Any such confusion can be remedied by an explicit statement that the preparer of the report is not licensed. The reporting language already distinguishes a compilation or review from an audit. The report should similarly ensure that there is no suggestion that the person providing the report is licensed to perform audits. To this end, we modify the conclusion of the 1981 Opinion to state that an unlicensed person may provide a compilation or review report, but only if he or she uses reporting language substantially in accordance with the language recommended by the AICPA that includes not only a statement that the report is not the result of an audit, but also a statement that the preparer is not licensed to perform audits.[18] Accordingly, the second paragraph of the reporting language used by unlicensed persons who provide compilation or review reports should include such a disclaimer. Such language, indicated in italics, could read substantially as follows:

for compilations:

A compilation is limited to presenting in the form of financial statements information that is the representation of management (owners). I (we) have not performed a review of the accompanying financial statements. I am (we are) not licensed to perform audits and have not audited these statements. Accordingly, I (we) do not express an opinion or any other form of assurance on them.

for reviews:

A review consists principally of inquiries of company personnel and analytical procedures applied to financial data. It is substantially less in scope than an audit in accordance with generally accepted auditing standards, the objective of which is the expression of an opinion regarding the financial statements taken as a whole. I am (we are) not licensed to perform audits and have not audited these statements.
Accordingly, I (we) do not express an opinion on the financial statements as a whole.

V Conclusion
In summary, we confirm the conclusion of the 1981 Opinion that an unlicensed person may issue compilation and review reports on financial statements in certain circumstances. However, we modify the conditions stated in that opinion to avoid confusion as to the licensing status of the person issuing the report. Accordingly, in our opinion, a person who performs accounting services but is not licensed by the State Board of Public Accountancy may issue compilation and review reports in accordance with the standards set forth by the AICPA in the relevant SSARS, so long as that person: (1) uses reporting language substantially in accordance with the language recommended by the AICPA and includes a specific statement that he or she is not licensed to perform audits; (2) does not purport to represent that he or she has performed an “audit”; and (3) does not provide an opinion as to the correctness, fairness, or fair presentation of the financial statements.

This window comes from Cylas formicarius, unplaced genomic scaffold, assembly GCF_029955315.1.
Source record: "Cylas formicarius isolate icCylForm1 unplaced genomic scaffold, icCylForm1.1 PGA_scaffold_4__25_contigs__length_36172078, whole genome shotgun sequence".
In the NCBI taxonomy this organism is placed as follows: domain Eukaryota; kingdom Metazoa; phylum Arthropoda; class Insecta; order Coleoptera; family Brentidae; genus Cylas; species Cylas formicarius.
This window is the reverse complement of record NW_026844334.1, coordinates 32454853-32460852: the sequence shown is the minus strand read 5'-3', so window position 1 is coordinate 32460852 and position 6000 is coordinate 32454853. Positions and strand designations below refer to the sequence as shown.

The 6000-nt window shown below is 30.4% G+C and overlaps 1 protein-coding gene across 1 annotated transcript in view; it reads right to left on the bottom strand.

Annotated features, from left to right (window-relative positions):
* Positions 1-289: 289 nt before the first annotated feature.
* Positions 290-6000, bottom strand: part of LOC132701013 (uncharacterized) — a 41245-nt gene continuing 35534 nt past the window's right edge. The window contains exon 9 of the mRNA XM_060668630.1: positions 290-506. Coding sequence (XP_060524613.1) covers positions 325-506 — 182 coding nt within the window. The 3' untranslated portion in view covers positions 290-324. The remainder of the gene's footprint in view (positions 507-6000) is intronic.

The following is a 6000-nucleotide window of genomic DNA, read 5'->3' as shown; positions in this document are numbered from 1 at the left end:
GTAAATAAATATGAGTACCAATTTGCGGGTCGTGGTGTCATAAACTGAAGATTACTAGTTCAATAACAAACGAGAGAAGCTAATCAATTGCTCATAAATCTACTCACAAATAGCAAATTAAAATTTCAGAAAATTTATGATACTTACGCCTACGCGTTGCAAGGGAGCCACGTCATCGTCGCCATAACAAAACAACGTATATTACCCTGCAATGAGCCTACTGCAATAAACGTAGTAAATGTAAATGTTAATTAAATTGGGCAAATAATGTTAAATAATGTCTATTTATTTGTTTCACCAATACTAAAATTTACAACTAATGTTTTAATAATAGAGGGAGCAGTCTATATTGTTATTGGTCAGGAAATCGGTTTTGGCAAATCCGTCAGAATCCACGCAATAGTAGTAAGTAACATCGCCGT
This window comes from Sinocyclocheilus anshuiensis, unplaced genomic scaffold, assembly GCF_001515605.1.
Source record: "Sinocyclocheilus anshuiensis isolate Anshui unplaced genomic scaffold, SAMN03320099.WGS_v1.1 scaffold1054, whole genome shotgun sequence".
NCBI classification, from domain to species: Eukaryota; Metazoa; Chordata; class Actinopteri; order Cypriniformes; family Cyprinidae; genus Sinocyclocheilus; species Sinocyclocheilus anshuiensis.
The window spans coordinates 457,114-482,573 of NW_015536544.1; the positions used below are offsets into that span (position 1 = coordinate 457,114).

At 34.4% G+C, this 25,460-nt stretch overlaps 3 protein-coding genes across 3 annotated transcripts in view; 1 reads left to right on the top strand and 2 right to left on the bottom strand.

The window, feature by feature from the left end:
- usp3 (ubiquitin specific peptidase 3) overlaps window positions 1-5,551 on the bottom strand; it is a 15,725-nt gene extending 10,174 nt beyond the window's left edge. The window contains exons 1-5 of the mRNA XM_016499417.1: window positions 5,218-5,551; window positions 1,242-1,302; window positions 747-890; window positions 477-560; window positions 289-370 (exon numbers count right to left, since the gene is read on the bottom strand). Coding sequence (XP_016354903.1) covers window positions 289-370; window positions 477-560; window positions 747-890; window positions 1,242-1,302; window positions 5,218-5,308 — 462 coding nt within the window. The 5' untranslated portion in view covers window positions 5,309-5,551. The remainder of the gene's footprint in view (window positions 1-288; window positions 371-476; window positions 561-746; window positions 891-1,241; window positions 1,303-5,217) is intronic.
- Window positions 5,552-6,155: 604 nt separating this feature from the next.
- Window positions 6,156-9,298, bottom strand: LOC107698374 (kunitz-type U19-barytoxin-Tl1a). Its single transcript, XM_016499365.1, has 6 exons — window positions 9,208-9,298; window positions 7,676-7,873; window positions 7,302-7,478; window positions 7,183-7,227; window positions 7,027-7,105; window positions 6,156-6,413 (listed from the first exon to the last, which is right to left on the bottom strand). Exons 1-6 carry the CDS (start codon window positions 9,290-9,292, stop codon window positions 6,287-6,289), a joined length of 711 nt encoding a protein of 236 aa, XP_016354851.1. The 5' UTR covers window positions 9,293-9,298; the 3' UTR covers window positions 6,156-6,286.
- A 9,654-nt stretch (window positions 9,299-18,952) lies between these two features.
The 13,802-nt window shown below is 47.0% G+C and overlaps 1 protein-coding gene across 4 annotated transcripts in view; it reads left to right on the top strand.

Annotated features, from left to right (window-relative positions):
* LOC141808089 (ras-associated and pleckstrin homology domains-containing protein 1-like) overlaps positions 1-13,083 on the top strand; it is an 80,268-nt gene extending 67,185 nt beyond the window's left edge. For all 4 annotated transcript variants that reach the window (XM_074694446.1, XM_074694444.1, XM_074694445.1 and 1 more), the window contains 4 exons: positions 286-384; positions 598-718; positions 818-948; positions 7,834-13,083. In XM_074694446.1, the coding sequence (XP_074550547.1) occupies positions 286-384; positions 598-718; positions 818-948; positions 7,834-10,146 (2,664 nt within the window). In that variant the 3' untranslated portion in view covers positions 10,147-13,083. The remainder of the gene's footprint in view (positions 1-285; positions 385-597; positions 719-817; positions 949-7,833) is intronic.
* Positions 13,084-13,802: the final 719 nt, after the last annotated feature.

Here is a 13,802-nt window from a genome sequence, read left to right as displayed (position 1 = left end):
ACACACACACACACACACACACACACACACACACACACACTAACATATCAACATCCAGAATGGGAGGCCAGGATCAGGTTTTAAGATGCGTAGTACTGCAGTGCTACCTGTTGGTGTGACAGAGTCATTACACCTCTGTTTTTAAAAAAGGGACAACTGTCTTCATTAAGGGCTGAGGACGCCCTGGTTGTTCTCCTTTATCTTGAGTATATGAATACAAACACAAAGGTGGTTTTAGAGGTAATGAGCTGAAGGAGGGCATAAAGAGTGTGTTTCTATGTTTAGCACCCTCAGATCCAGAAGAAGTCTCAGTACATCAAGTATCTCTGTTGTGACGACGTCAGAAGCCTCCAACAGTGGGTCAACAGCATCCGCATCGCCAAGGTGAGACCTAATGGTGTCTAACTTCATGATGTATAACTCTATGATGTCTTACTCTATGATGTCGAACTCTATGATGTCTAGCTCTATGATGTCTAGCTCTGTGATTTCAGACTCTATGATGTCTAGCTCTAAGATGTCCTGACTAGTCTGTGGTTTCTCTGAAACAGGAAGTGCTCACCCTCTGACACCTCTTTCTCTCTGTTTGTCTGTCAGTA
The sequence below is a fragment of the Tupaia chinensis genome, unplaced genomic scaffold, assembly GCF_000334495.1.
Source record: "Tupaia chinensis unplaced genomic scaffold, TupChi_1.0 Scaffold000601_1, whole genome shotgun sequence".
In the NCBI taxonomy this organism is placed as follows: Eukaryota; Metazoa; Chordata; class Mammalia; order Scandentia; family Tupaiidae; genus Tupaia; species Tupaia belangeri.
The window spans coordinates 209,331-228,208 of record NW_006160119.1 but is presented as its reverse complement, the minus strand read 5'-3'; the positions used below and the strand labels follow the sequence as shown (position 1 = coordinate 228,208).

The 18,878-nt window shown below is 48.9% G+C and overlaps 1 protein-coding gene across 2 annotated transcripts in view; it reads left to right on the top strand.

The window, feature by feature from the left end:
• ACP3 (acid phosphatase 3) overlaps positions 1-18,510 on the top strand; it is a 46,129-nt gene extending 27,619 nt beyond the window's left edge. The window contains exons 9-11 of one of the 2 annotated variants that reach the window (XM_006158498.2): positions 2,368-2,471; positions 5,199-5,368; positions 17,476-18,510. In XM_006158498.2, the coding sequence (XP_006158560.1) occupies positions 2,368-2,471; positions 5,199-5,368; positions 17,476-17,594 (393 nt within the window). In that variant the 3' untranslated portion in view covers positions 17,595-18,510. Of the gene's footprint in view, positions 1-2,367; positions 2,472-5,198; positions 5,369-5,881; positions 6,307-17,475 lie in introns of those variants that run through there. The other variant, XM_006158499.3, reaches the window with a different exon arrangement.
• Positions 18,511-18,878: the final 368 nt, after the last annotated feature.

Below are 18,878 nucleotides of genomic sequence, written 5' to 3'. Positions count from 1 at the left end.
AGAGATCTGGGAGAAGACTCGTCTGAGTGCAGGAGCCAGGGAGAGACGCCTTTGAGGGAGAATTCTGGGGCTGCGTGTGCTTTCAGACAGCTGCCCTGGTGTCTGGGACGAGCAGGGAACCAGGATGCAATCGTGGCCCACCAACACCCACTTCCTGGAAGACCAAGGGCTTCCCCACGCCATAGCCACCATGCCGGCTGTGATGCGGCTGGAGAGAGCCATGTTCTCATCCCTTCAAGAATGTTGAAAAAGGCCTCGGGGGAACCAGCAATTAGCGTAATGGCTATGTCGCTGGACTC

Very truly yours,

J. Joseph Curran, Jr. Attorney General
Matthew A. Lawrence Assistant Attorney General
Robert N. McDonald Chief Counsel

Opinions Advice

Accountants — Licenses — Public Accountancy Law Permits UnlicensedPersons to Prepare Compilation and Review Reports subject tocertain conditions

[1] At the time, the statute employed the term “certified” to describe accountants permitted to practice certified public accountancy in the State. See Former Article 75A, § 14(a) (1975 Repl. Vol.). The current version of the Act now uses the term “licensed.” See Annotated Code of Maryland, Business Occupations Professions Article (“BOP”), § 2-101(c) and § 2-301.
[2] As a result of code revision the Act became part of the Business Occupations Professions Article in 1989.
[3] Similar prohibitions in the statute against the use of the terms “accountant” and “accounting services” had been declared unconstitutional by the Court of Appeals in Comprehensive Accounting Services v. State Board of Public Accountancy, 284 Md. 474, 397 A.2d 1019 (1979).